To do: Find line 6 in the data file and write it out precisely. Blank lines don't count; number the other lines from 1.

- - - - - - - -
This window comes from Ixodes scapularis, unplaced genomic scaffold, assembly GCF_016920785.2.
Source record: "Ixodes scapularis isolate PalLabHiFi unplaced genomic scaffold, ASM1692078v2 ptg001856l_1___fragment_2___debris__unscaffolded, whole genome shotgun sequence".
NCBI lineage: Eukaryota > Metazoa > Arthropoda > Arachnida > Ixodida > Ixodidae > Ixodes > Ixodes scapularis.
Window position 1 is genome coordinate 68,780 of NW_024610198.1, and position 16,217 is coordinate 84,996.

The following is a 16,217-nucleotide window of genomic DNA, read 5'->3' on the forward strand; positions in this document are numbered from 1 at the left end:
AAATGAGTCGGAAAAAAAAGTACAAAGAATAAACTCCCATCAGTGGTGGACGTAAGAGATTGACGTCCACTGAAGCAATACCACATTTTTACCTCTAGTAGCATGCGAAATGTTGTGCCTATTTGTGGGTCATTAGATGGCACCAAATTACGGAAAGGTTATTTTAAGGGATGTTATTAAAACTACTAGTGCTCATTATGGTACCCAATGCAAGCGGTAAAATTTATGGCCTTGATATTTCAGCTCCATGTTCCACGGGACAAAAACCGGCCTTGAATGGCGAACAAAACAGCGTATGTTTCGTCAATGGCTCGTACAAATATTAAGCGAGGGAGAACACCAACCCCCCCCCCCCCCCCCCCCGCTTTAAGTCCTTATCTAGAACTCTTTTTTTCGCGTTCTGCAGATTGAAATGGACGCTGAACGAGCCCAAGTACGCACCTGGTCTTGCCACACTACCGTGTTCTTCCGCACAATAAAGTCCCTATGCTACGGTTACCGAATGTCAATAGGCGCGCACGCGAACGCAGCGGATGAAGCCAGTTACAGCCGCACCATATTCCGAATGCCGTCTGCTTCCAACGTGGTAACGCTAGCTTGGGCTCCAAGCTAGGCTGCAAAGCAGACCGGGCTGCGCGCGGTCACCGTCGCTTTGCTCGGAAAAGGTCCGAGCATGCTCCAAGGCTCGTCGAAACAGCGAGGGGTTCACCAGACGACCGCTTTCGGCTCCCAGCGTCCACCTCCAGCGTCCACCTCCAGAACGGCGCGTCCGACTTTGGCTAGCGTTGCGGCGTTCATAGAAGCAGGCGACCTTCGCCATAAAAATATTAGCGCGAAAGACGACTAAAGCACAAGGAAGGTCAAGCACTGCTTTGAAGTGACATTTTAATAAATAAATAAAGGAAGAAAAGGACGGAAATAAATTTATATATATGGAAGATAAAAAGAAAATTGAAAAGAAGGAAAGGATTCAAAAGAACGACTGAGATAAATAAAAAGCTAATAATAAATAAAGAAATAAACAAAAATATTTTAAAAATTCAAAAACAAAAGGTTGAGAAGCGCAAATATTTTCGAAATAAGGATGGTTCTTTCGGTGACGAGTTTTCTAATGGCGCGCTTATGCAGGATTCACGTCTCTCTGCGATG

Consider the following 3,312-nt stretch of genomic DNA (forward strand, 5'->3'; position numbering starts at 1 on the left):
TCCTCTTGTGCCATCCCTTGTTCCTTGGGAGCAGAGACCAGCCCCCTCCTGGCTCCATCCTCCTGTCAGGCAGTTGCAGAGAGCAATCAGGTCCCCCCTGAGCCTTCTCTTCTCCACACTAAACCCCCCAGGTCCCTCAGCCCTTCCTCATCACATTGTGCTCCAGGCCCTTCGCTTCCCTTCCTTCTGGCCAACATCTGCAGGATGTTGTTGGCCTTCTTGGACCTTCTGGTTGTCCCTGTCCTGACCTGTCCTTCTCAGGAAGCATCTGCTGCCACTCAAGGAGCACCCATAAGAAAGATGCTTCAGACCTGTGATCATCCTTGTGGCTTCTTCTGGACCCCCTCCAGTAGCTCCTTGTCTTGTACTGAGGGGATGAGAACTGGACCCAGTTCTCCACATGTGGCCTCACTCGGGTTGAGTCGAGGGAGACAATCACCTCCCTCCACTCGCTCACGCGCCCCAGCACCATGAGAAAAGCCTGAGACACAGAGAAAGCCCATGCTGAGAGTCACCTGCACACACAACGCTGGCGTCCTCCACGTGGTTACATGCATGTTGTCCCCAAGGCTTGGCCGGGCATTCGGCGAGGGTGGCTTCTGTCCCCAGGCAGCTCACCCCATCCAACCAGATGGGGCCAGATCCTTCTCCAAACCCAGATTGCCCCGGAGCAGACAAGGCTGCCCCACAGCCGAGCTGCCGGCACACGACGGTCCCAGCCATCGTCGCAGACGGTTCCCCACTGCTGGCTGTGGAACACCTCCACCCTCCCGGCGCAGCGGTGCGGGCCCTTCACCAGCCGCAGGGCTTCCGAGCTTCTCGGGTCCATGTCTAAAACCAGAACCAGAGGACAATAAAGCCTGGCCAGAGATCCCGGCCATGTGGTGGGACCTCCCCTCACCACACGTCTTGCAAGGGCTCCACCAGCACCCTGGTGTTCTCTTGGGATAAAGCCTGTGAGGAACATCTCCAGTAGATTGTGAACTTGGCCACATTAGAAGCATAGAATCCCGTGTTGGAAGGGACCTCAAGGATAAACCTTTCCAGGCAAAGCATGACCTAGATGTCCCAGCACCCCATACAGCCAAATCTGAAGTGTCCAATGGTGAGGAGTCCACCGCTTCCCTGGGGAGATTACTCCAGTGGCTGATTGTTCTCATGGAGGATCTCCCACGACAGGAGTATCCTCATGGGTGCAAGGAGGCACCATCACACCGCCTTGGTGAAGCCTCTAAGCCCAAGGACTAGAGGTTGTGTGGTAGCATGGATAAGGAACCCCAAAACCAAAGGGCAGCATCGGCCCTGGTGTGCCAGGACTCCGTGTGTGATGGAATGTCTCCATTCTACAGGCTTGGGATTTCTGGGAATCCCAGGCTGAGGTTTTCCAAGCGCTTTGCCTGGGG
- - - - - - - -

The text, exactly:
AAATGAGTCGGAAAAAAAAGTACAAAGAATAAACTCCCATCAGTGGTGGACGTAAGAGATTGACGTCCACTGAAGCAATACCACATTTTTACCTCTAGTAGCATGCGAAATGTTGTGCCTATTTGTGGGTCATTAGATGGCACCAAATTACGGAAAGGTTATTTTAAGGGATGTTATTAAAACTACTAGTGCTCATTATGGTACCCAATGCAAGCGGTAAAATTTATGGCCTTGATATTTCAGCTCCATGTTCCACGGGACAAAAACCGGCCTTGAATGGCGAACAAAACAGCGTATGTTTCGTCAATGGCTCGTACAAATATTAAGCGAGGGAGAACACCAACCCCCCCCCCCCCCCCCCCCGCTTTAAGTCCTTATCTAGAACTCTTTTTTTCGCGTTCTGCAGATTGAAATGGACGCTGAACGAGCCCAAGTACGCACCTGGTCTTGCCACACTACCGTGTTCTTCCGCACAATAAAGTCCCTATGCTACGGTTACCGAATGTCAATAGGCGCGCACGCGAACGCAGCGGATGAAGCCAGTTACAGCCGCACCATATTCCGAATGCCGTCTGCTTCCAACGTGGTAACGCTAGCTTGGGCTCCAAGCTAGGCTGCAAAGCAGACCGGGCTGCGCGCGGTCACCGTCGCTTTGCTCGGAAAAGGTCCGAGCATGCTCCAAGGCTCGTCGAAACAGCGAGGGGTTCACCAGACGACCGCTTTCGGCTCCCAGCGTCCACCTCCAGCGTCCACCTCCAGAACGGCGCGTCCGACTTTGGCTAGCGTTGCGGCGTTCATAGAAGCAGGCGACCTTCGCCATAAAAATATTAGCGCGAAAGACGACTAAAGCACAAGGAAGGTCAAGCACTGCTTTGAAGTGACATTTTAATAAATAAATAAAGGAAGAAAAGGACGGAAATAAATTTATATATATGGAAGATAAAAAGAAAATTGAAAAGAAGGAAAGGATTCAAAAGAACGACTGAGATAAATAAAAAGCTAATAATAAATAAAGAAATAAACAAAAATATTTTAAAAATTCAAAAACAAAAGGTTGAGAAGCGCAAATATTTTCGAAATAAGGATGGTTCTTTCGGTGACGAGTTTTCTAATGGCGCGCTTATGCAGGATTCACGTCTCTCTGCGATG